He took the cup from her and gulped down its contents, then held it out to her. "More, please?"

Her throat burned at the plaintive note in his voice. With another nod, she refilled the cup then brought it back. He was only slightly less desperate the second time.

"Please," he said again, as she filled the cup a third time, "where am I?"

Pearl pressed her lips together. "In Tennessee."

Doubt filled his blue eyes, as if he wanted to consider that the foolery she half meant it to be. She exhaled, set her fist on her hip, and went on. "We are the MacFarlane family. We live just a little southeast of Chattanooga, about as far south as you can get and not be in Georgia yet. And — we've been charged with taking care of y'all."

The blue eyes flickered. Was that — fear? Dismay at the least? "Well. I thank you, Miss MacFarlane. Or is that Missus?"

He pronounced his words strangely, and thank came out as tank.

"Miss," she answered firmly.

His head bobbed, and he sank back against the quilt. "I am —"

A sudden gasp from the floor startled them both, and Pearl whirled aside, clutching her skirts.

The man there lay breathing hard, eyes wide and dark, teeth bared in a grimace. One hand clutched the blanket beneath him and the other — oh, the other arm — clamped across his middle. His gaze was riveted to her, an echo of the fear, pain, and inquiry she'd seen in the other, but far more fervently.

"Who are you?" he whispered. "And where am I?"

Flippant answers would not serve this one. Pearl scooted toward the washstand and refilled the cup she'd taken from the other man, then sank to her knees on the floor beside him. "Here," she said, keeping her voice soft, "I expect you'll also need some of this."

He gaped at her as if she'd just spoken some foreign tongue, and she held the cup a little closer.

His hand released the blanket and came out in a movement that could only be described as flailing, slapping hard against the floor, palm down. The muscles in his arm corded as he pushed himself upright, groaning, and rolled to a half-sitting position, where he stayed, gasping again for breath. "Good — Lord — in heaven," he panted, then groped for the cup.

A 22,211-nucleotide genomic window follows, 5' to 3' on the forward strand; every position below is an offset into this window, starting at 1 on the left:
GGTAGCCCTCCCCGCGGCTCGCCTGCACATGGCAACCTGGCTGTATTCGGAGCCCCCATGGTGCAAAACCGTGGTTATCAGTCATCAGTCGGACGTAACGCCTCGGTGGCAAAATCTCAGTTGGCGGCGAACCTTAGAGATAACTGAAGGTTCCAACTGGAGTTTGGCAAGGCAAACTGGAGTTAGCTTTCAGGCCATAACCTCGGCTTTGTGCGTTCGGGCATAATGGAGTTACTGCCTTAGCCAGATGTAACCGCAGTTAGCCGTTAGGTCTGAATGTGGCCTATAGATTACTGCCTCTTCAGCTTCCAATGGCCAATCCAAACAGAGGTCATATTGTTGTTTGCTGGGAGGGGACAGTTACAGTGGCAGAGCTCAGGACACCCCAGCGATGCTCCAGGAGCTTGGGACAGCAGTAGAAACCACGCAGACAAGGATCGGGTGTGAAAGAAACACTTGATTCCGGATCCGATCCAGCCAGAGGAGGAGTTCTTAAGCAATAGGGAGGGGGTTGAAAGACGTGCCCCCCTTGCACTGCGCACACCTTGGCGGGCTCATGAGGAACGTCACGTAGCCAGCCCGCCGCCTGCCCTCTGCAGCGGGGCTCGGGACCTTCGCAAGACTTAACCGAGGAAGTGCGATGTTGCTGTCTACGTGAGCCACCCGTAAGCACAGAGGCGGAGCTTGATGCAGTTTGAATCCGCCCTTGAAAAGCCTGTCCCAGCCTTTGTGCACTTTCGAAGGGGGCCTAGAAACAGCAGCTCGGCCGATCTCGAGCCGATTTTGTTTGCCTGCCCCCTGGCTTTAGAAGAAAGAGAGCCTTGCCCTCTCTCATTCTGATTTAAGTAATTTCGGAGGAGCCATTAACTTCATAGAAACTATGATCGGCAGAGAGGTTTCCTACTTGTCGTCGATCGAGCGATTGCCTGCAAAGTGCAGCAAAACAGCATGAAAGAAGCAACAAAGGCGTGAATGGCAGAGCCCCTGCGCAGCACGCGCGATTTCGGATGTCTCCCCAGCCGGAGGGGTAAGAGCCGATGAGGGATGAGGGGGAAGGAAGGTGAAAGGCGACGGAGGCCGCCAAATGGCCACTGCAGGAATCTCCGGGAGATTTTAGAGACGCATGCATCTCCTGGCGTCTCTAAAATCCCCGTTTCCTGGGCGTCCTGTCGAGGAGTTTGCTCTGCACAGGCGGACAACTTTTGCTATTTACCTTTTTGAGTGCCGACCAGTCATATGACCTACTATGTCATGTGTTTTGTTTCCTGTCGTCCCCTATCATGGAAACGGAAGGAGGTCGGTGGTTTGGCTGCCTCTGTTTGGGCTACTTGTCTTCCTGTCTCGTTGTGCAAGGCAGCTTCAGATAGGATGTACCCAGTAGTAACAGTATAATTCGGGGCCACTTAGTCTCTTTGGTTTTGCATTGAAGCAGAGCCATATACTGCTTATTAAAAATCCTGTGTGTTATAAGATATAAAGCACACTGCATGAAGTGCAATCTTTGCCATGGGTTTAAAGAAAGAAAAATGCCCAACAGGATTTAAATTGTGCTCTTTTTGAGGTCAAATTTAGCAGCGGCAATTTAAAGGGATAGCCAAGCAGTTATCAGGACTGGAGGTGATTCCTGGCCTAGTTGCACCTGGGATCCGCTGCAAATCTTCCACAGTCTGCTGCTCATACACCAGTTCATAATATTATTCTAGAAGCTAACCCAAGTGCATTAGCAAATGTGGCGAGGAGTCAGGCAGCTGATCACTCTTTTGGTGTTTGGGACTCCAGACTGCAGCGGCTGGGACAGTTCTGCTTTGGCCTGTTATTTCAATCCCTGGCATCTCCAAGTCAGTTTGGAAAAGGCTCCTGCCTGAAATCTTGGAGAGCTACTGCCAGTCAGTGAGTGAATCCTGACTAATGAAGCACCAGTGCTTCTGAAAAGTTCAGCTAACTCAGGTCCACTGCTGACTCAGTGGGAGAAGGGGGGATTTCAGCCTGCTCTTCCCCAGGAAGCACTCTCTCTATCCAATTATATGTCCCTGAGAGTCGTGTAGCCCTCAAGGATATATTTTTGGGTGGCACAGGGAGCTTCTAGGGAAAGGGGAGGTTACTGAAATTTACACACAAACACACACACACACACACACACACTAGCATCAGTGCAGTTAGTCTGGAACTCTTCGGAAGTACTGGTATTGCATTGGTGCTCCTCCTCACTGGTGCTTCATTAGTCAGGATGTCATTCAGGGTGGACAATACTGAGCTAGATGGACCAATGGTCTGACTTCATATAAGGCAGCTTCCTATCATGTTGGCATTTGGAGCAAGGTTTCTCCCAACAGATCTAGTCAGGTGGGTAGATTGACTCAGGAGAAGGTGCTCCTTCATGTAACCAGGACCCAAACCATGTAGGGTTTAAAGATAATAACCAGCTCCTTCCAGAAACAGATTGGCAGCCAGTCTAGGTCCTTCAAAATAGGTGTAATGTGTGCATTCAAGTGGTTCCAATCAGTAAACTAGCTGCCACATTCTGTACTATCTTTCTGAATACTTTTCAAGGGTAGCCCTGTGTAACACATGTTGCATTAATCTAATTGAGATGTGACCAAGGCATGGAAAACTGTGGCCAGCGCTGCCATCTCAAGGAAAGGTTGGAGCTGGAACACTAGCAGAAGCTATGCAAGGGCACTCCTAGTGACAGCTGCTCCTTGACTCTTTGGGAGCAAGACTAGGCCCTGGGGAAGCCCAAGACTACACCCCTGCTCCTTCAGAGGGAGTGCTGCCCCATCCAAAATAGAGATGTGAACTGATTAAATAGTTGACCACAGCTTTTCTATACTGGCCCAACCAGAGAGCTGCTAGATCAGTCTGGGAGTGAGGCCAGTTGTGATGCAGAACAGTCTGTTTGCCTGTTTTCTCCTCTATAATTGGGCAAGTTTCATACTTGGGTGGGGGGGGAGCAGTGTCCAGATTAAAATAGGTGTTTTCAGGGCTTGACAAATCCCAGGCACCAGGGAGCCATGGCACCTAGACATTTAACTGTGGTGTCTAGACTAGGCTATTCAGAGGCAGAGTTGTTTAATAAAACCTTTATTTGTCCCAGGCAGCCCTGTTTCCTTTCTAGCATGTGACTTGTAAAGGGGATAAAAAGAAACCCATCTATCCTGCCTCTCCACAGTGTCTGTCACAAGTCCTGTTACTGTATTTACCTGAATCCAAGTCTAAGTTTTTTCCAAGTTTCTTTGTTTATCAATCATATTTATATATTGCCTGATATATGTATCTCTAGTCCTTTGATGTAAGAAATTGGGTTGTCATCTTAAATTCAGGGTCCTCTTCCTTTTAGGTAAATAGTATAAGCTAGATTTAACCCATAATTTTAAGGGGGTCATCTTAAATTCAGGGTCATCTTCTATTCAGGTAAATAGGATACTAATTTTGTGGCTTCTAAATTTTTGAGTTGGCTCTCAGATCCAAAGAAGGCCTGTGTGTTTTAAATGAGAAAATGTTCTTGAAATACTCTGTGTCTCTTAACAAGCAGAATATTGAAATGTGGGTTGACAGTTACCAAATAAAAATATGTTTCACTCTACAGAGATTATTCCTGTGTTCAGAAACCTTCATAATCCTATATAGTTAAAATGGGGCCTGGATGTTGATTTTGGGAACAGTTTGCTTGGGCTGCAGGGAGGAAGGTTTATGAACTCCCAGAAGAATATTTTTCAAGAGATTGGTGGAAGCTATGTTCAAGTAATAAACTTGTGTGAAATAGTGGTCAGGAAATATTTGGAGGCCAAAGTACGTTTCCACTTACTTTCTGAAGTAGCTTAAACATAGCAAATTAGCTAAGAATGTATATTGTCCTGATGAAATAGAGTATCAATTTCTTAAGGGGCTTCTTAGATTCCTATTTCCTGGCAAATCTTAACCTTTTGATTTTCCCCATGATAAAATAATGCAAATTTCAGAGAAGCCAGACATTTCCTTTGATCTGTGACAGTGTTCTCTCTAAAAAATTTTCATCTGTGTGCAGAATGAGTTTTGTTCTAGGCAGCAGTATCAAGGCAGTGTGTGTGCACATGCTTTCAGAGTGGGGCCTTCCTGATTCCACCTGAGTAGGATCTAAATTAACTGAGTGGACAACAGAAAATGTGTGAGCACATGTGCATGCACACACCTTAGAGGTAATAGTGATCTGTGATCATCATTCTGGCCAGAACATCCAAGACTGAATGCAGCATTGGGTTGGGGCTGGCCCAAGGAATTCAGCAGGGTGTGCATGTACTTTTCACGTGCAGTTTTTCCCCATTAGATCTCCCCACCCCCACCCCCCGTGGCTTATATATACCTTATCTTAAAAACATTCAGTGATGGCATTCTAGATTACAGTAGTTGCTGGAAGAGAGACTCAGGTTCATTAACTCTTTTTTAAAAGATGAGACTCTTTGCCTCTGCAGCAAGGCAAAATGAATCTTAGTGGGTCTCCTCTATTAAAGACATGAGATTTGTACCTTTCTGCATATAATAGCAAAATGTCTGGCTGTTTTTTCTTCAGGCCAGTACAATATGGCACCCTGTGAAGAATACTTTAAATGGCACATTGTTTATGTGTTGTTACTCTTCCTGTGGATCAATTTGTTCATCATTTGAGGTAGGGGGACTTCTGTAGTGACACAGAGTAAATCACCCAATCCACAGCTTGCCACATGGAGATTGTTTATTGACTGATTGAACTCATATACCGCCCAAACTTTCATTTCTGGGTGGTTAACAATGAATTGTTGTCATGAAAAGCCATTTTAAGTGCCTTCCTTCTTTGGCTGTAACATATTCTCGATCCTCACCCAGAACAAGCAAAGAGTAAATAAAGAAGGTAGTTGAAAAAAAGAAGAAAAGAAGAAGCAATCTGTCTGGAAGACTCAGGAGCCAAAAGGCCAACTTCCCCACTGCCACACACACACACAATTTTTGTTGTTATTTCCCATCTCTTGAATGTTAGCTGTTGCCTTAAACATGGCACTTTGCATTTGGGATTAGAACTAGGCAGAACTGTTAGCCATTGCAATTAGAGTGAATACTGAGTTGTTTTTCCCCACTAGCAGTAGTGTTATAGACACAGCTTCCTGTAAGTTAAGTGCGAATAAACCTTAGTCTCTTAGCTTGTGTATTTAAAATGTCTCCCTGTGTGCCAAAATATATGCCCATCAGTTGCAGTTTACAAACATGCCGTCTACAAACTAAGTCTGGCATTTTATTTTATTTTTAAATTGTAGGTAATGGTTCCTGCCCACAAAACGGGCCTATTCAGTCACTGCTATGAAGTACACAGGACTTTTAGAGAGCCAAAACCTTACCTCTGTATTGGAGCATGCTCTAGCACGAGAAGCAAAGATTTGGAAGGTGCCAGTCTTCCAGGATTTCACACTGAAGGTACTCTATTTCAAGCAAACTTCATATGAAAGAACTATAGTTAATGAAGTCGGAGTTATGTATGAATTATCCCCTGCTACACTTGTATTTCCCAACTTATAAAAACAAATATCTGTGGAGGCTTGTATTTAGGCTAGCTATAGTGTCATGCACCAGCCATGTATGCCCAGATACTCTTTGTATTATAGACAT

"Yes, He is," she murmured without thought, putting the cup in his hand, awkwardly sliding closer to help brace him as he swayed.

Predictably, he gulped the water. She took the cup and refilled it before he could ask. He downed the second one similarly, then the cup went tumbling as he flailed again to remain sitting.

"Easy now," she soothed, again without thinking.

"I need — up," he gasped. "To — the privy."

"Hold on," she said. "Let me get help. Can you sit more to this side? There, like that. Yes."

Travis had anticipated and instructed her on this need as well. Ignoring the heat blooming across her face, Pearl helped him situate himself on his other hip, bracing this time against the good arm and hand, then scrambled to her feet and beat a hasty retreat from the room. "Clem!" she bellowed in the direction of the upstairs. "Get down here, now!"

* * *

She stood there, the morning light falling across her like a glory beam in a painting he'd once seen. Angelic, despite a gray calico dress with simple, practical skirts, brown hair escaping a sober knot, and eyes somehow severe and pitying at the same time.

He did not want her pity. He did not want her help, or anyone else's. He simply wanted to be able to get up and walk outside on his own.

And after that, return to his regiment and the war and everything else he'd signed up for. Because this house, snug as it seemed, was not that.


Excerpted from "The Rebel Bride"
by .
Copyright © 2019 Shannon McNear.
Excerpted by permission of Barbour Publishing, Inc..
All rights reserved. No part of this excerpt may be reproduced or reprinted without permission in writing from the publisher.
Excerpts are provided by Dial-A-Book Inc. solely for the personal use of visitors to this web site.

Customer Reviews